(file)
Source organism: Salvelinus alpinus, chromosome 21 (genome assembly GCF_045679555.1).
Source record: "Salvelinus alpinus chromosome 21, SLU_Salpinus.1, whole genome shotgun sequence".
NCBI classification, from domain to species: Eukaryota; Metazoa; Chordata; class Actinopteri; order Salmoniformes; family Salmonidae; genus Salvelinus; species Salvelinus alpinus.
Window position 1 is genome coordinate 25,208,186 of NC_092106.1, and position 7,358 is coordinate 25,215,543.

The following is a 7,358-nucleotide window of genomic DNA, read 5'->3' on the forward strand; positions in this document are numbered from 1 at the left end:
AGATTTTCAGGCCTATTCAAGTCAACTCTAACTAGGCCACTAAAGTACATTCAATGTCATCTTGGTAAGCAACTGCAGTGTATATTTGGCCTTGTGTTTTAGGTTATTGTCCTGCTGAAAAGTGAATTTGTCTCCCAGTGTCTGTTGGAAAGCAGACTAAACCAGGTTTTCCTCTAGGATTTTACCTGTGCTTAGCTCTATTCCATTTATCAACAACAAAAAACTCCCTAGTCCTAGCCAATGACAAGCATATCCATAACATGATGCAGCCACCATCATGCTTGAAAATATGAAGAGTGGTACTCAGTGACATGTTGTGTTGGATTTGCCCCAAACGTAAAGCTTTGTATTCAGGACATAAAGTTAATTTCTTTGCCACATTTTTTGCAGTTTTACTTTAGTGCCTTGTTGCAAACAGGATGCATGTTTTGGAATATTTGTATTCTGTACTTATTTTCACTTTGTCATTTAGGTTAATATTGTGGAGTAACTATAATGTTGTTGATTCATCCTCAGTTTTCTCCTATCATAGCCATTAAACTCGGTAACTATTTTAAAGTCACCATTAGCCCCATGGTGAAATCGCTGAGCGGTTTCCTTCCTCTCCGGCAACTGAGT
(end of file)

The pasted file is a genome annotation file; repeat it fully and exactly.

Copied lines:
Source organism: Salvelinus alpinus, chromosome 21 (genome assembly GCF_045679555.1).
Source record: "Salvelinus alpinus chromosome 21, SLU_Salpinus.1, whole genome shotgun sequence".
NCBI classification, from domain to species: Eukaryota; Metazoa; Chordata; class Actinopteri; order Salmoniformes; family Salmonidae; genus Salvelinus; species Salvelinus alpinus.
Window position 1 is genome coordinate 25,208,186 of NC_092106.1, and position 7,358 is coordinate 25,215,543.

The following is a 7,358-nucleotide window of genomic DNA, read 5'->3' on the forward strand; positions in this document are numbered from 1 at the left end:
AGATTTTCAGGCCTATTCAAGTCAACTCTAACTAGGCCACTAAAGTACATTCAATGTCATCTTGGTAAGCAACTGCAGTGTATATTTGGCCTTGTGTTTTAGGTTATTGTCCTGCTGAAAAGTGAATTTGTCTCCCAGTGTCTGTTGGAAAGCAGACTAAACCAGGTTTTCCTCTAGGATTTTACCTGTGCTTAGCTCTATTCCATTTATCAACAACAAAAAACTCCCTAGTCCTAGCCAATGACAAGCATATCCATAACATGATGCAGCCACCATCATGCTTGAAAATATGAAGAGTGGTACTCAGTGACATGTTGTGTTGGATTTGCCCCAAACGTAAAGCTTTGTATTCAGGACATAAAGTTAATTTCTTTGCCACATTTTTTGCAGTTTTACTTTAGTGCCTTGTTGCAAACAGGATGCATGTTTTGGAATATTTGTATTCTGTACTTATTTTCACTTTGTCATTTAGGTTAATATTGTGGAGTAACTATAATGTTGTTGATTCATCCTCAGTTTTCTCCTATCATAGCCATTAAACTCGGTAACTATTTTAAAGTCACCATTAGCCCCATGGTGAAATCGCTGAGCGGTTTCCTTCCTCTCCGGCAACTGAGT